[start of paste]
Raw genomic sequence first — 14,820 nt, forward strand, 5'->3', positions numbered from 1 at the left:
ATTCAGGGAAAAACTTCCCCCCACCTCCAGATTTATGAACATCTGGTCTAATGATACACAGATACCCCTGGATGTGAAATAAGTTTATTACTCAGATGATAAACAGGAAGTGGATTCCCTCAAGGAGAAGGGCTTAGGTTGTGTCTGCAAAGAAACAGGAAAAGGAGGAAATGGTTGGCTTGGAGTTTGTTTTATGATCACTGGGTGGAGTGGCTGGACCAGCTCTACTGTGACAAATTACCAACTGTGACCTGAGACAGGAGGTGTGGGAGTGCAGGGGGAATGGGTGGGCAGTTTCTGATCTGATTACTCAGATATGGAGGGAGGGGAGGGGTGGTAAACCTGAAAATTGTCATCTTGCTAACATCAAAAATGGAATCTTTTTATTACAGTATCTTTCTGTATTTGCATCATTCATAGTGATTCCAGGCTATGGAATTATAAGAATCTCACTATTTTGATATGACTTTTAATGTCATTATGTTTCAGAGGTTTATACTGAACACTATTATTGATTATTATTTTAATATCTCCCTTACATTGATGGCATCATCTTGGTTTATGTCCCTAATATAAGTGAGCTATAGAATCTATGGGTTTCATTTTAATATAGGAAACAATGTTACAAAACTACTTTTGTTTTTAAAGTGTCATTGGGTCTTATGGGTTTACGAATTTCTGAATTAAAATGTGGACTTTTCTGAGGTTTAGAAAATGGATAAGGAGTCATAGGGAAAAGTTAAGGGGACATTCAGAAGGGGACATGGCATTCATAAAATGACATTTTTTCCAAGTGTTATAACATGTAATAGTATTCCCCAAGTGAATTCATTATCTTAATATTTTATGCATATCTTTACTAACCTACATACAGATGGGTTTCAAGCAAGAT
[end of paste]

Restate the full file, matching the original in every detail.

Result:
Raw genomic sequence first — 14,820 nt, forward strand, 5'->3', positions numbered from 1 at the left:
ATTCAGGGAAAAACTTCCCCCCACCTCCAGATTTATGAACATCTGGTCTAATGATACACAGATACCCCTGGATGTGAAATAAGTTTATTACTCAGATGATAAACAGGAAGTGGATTCCCTCAAGGAGAAGGGCTTAGGTTGTGTCTGCAAAGAAACAGGAAAAGGAGGAAATGGTTGGCTTGGAGTTTGTTTTATGATCACTGGGTGGAGTGGCTGGACCAGCTCTACTGTGACAAATTACCAACTGTGACCTGAGACAGGAGGTGTGGGAGTGCAGGGGGAATGGGTGGGCAGTTTCTGATCTGATTACTCAGATATGGAGGGAGGGGAGGGGTGGTAAACCTGAAAATTGTCATCTTGCTAACATCAAAAATGGAATCTTTTTATTACAGTATCTTTCTGTATTTGCATCATTCATAGTGATTCCAGGCTATGGAATTATAAGAATCTCACTATTTTGATATGACTTTTAATGTCATTATGTTTCAGAGGTTTATACTGAACACTATTATTGATTATTATTTTAATATCTCCCTTACATTGATGGCATCATCTTGGTTTATGTCCCTAATATAAGTGAGCTATAGAATCTATGGGTTTCATTTTAATATAGGAAACAATGTTACAAAACTACTTTTGTTTTTAAAGTGTCATTGGGTCTTATGGGTTTACGAATTTCTGAATTAAAATGTGGACTTTTCTGAGGTTTAGAAAATGGATAAGGAGTCATAGGGAAAAGTTAAGGGGACATTCAGAAGGGGACATGGCATTCATAAAATGACATTTTTTCCAAGTGTTATAACATGTAATAGTATTCCCCAAGTGAATTCATTATCTTAATATTTTATGCATATCTTTACTAACCTACATACAGATGGGTTTCAAGCAAGAT